suggestion in Sylvania Elec. Prods. Inc. v. Newton, 344 Mass. 428 (1962), that "contract zoning" encompasses the express conditioning of rezoning on a developer's promises to restrict the use of his land and provide benefits to the town. While the judge proceeded to find that "[w]e do not have that here," we note that zoning law and practice have changed since the Sylvania case was decided in 1962, and labels such as "contract zoning" may not be helpful or determinative in resolving the validity of a zoning enactment. Courts and commentators have given different meanings to the term "contract zoning," and those meanings have changed over time. [Note 17] More importantly, the legal context in which zoning actions are evaluated has also changed.
The Sylvania court was concerned with the use by municipalities of the device of contract to restrict or condition the use of land in a manner beyond the authority then delegated to them by the Legislature and embodied in zoning enabling laws. The municipal power of zoning is, however, no longer a matter of delegated State legislative power. The practice of conditioning otherwise valid zoning enactments on agreements reached between municipalities and landowners that include limitations on the use of their land or other forms of mitigation for the adverse impacts of its development is a commonly accepted tool of modern land use planning, see 4 A.H. Rathkopf & D.A. Rathkopf, Zoning and Planning § 44.12 (2001) (noting general approval of practice as "valuable planning tool"), constrained, of course, by constitutional limitations not at issue here. [Note 18]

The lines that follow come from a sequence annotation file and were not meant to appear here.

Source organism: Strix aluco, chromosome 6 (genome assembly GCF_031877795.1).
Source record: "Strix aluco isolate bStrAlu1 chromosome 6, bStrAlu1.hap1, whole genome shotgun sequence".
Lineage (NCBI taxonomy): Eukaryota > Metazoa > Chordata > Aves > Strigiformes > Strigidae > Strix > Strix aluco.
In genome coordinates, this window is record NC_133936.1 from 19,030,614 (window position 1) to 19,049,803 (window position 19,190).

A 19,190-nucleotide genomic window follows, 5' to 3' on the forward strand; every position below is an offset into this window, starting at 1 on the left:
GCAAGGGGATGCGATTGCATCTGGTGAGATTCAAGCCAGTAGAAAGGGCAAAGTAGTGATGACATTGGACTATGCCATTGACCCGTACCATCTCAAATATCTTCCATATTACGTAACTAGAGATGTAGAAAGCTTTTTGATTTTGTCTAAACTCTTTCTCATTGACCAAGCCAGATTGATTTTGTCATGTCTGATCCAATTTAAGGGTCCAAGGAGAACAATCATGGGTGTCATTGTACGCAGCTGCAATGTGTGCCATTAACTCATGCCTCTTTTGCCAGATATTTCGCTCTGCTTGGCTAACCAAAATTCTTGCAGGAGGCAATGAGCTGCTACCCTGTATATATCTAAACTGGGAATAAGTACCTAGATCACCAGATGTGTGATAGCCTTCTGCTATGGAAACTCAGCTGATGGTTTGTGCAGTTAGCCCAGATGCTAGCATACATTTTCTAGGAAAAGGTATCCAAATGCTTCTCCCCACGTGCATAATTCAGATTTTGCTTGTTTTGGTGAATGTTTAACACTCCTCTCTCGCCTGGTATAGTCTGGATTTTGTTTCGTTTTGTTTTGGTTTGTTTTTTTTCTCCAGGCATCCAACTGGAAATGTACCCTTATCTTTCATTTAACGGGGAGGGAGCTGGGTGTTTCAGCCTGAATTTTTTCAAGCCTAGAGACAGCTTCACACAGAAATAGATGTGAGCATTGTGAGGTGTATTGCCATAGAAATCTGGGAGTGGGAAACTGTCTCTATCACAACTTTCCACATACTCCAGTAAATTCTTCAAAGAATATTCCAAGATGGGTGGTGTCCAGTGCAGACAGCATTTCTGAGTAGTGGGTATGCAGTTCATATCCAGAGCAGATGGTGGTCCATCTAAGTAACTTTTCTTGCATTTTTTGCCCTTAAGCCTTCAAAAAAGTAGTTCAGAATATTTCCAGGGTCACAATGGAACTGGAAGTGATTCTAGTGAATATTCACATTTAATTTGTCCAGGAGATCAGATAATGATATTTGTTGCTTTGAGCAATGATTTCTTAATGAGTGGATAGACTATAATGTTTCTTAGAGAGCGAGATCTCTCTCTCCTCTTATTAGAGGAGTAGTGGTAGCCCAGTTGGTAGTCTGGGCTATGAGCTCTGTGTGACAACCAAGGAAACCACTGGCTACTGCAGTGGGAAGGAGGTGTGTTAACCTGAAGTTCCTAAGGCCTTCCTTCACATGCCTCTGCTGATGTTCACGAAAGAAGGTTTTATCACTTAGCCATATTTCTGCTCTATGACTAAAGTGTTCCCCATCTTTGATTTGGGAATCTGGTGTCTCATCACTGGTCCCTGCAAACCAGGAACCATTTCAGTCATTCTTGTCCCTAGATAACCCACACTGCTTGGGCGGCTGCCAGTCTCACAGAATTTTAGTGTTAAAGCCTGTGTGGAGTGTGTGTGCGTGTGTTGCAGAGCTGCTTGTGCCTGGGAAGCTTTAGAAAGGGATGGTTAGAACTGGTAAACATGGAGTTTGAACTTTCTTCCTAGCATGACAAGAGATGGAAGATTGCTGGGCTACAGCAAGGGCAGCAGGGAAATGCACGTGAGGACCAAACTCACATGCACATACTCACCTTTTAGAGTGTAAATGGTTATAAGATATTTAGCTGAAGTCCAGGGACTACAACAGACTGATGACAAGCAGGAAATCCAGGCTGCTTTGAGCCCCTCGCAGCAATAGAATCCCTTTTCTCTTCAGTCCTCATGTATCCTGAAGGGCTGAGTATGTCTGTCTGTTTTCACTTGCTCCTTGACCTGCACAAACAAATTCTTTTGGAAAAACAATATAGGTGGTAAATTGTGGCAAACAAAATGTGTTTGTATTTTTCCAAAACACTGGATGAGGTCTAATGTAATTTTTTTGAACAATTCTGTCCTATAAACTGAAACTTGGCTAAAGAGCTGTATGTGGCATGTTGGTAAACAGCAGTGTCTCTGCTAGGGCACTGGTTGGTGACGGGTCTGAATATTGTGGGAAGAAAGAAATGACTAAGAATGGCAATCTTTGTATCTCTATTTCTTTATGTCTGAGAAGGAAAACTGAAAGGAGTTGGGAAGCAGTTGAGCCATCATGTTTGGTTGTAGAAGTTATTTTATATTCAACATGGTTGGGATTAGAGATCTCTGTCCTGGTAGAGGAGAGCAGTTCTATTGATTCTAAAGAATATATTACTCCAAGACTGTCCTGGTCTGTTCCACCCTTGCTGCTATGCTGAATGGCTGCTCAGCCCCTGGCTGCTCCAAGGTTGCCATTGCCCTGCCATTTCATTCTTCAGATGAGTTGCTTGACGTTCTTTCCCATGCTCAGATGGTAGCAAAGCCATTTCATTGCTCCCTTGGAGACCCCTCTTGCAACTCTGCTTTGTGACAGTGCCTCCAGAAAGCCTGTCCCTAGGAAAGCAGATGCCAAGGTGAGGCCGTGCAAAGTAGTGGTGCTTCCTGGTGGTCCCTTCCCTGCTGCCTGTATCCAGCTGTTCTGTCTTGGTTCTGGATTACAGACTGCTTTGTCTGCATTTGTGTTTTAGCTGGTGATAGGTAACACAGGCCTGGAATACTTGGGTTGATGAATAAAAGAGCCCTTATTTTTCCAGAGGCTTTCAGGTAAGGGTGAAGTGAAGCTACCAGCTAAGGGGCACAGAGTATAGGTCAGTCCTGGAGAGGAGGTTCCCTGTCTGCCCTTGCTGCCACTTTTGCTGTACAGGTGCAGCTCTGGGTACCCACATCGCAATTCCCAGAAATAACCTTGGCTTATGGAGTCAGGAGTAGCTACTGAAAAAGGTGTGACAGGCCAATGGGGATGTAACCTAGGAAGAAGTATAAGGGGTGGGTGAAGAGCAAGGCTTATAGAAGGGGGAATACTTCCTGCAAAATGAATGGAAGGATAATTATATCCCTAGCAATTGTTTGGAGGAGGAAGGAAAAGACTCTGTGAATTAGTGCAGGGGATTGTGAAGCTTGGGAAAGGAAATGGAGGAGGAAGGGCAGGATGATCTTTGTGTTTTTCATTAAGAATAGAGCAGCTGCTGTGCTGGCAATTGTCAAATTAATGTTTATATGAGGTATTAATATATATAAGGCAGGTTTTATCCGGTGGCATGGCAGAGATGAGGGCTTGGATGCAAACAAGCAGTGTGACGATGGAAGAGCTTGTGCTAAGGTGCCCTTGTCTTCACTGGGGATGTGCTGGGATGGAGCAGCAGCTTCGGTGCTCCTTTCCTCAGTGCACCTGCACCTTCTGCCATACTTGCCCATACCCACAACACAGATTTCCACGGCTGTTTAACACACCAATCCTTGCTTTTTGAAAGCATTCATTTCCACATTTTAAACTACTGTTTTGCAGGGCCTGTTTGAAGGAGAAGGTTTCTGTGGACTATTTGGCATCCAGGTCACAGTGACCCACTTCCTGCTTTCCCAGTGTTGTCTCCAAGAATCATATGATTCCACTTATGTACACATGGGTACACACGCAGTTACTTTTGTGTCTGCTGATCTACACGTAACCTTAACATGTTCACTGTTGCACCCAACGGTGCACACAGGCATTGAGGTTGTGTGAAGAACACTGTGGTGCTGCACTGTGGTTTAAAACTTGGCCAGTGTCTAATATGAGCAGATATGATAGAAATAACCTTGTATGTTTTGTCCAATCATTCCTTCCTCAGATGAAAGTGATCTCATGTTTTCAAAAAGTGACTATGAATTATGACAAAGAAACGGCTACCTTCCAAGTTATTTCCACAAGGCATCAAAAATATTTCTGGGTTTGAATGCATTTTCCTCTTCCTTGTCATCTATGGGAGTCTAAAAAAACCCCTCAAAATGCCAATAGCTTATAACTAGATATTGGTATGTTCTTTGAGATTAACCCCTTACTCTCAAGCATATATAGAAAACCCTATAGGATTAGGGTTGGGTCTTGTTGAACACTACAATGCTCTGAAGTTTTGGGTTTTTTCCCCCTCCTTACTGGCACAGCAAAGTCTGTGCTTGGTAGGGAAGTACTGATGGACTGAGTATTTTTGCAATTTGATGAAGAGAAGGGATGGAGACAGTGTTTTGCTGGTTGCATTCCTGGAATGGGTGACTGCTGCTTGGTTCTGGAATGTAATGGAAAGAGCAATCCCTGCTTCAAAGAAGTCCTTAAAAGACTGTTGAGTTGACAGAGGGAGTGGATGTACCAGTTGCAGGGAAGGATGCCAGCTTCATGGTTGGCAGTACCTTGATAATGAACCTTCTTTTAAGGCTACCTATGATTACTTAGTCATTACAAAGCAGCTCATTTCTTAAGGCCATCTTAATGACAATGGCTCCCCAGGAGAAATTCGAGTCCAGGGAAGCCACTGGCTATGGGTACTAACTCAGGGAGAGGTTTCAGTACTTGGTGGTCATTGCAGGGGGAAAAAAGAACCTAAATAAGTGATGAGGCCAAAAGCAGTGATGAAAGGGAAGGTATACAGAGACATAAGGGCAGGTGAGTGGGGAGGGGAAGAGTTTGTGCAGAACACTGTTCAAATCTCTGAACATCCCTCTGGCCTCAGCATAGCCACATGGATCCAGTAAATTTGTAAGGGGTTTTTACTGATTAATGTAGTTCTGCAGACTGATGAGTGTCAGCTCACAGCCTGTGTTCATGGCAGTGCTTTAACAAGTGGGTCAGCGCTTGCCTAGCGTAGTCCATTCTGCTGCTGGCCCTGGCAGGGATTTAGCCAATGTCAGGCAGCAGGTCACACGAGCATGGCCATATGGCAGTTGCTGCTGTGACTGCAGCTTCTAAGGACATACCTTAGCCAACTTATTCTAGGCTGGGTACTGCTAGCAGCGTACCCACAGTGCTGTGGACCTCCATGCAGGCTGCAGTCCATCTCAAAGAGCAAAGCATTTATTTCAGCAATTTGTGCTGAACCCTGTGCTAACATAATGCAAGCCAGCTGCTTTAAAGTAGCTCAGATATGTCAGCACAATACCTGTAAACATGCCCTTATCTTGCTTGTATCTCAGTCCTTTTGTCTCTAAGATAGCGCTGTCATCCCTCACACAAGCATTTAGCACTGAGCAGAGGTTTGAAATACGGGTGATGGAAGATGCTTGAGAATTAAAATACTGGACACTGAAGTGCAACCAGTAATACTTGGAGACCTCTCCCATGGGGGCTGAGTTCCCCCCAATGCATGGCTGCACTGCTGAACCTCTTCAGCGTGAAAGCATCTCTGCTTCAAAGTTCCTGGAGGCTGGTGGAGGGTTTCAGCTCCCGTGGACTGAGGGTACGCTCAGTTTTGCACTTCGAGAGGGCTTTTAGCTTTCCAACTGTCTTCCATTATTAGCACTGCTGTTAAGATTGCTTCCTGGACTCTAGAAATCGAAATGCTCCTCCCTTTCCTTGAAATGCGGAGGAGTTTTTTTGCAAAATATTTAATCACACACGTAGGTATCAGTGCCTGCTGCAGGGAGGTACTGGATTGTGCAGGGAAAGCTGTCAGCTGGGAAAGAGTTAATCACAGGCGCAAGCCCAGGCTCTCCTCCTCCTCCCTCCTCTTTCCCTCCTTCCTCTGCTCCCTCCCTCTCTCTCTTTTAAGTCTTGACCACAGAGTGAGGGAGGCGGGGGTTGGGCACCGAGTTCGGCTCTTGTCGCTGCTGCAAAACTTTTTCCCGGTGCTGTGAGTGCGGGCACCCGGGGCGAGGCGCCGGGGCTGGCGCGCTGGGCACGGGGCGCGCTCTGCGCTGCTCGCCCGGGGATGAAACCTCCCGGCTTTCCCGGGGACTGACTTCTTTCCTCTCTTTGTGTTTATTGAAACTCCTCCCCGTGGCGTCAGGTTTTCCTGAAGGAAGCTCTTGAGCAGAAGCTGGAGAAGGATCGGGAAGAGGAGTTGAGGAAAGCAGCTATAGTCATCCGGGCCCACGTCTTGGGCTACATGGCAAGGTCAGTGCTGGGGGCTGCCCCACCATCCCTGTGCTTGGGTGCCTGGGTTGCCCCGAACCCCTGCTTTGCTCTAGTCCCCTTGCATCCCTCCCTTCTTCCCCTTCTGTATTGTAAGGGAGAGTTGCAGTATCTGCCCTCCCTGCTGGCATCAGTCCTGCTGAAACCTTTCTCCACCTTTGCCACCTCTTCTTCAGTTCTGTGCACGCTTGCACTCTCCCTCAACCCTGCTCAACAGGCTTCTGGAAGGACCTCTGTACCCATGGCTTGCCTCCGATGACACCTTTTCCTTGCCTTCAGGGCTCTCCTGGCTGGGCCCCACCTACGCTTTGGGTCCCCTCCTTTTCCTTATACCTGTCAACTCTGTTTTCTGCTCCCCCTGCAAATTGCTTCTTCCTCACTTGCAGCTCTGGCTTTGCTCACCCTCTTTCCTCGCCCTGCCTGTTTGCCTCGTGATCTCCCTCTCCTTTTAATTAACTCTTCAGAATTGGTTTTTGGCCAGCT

b. Validity of the bylaw as exercise of legislative police power.
The judge found that absent the $8 million offer, the rezoning was substantively valid. We take that to mean that it was neither arbitrary nor unreasonable, and was substantially related to the public health, safety, or general welfare of the town. In other words, its adoption served a valid public purpose. The record fully supports this conclusion. The locus abutted land zoned for industrial use; a town-appointed task force (preceding and completely unrelated to the power plant development proposal) had recommended its rezoning after studying the town's tax base and the need for economic development [Note 19]; and a previous rezoning attempt based on that recommendation had just barely failed to get the necessary two-thirds majority at the 1995 town meeting.